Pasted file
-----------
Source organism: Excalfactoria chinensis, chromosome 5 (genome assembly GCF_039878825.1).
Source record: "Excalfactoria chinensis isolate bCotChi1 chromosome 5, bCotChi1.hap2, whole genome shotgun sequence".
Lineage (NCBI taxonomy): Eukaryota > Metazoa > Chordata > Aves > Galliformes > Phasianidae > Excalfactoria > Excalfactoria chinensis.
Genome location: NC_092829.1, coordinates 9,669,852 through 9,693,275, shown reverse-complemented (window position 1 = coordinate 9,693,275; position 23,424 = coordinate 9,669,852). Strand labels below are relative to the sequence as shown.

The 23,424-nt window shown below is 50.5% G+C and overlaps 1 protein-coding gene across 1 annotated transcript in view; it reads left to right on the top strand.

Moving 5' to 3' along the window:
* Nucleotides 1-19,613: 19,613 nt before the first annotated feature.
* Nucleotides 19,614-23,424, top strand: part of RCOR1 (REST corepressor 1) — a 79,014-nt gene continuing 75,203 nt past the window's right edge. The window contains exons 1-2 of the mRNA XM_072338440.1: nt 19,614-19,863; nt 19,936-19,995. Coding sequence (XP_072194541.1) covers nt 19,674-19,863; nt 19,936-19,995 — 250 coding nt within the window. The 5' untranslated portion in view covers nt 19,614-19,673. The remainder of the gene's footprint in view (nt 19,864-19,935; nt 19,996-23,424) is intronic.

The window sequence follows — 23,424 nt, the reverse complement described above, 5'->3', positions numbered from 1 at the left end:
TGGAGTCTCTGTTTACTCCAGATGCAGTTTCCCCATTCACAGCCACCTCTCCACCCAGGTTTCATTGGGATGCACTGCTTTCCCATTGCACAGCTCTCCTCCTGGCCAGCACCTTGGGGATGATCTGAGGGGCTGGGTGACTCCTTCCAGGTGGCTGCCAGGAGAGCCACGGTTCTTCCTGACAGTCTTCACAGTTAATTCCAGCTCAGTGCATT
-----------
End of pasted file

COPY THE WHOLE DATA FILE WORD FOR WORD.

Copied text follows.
Source organism: Excalfactoria chinensis, chromosome 5 (genome assembly GCF_039878825.1).
Source record: "Excalfactoria chinensis isolate bCotChi1 chromosome 5, bCotChi1.hap2, whole genome shotgun sequence".
Lineage (NCBI taxonomy): Eukaryota > Metazoa > Chordata > Aves > Galliformes > Phasianidae > Excalfactoria > Excalfactoria chinensis.
Genome location: NC_092829.1, coordinates 9,669,852 through 9,693,275, shown reverse-complemented (window position 1 = coordinate 9,693,275; position 23,424 = coordinate 9,669,852). Strand labels below are relative to the sequence as shown.

The 23,424-nt window shown below is 50.5% G+C and overlaps 1 protein-coding gene across 1 annotated transcript in view; it reads left to right on the top strand.

Moving 5' to 3' along the window:
* Nucleotides 1-19,613: 19,613 nt before the first annotated feature.
* Nucleotides 19,614-23,424, top strand: part of RCOR1 (REST corepressor 1) — a 79,014-nt gene continuing 75,203 nt past the window's right edge. The window contains exons 1-2 of the mRNA XM_072338440.1: nt 19,614-19,863; nt 19,936-19,995. Coding sequence (XP_072194541.1) covers nt 19,674-19,863; nt 19,936-19,995 — 250 coding nt within the window. The 5' untranslated portion in view covers nt 19,614-19,673. The remainder of the gene's footprint in view (nt 19,864-19,935; nt 19,996-23,424) is intronic.

The window sequence follows — 23,424 nt, the reverse complement described above, 5'->3', positions numbered from 1 at the left end:
TGGAGTCTCTGTTTACTCCAGATGCAGTTTCCCCATTCACAGCCACCTCTCCACCCAGGTTTCATTGGGATGCACTGCTTTCCCATTGCACAGCTCTCCTCCTGGCCAGCACCTTGGGGATGATCTGAGGGGCTGGGTGACTCCTTCCAGGTGGCTGCCAGGAGAGCCACGGTTCTTCCTGACAGTCTTCACAGTTAATTCCAGCTCAGTGCATT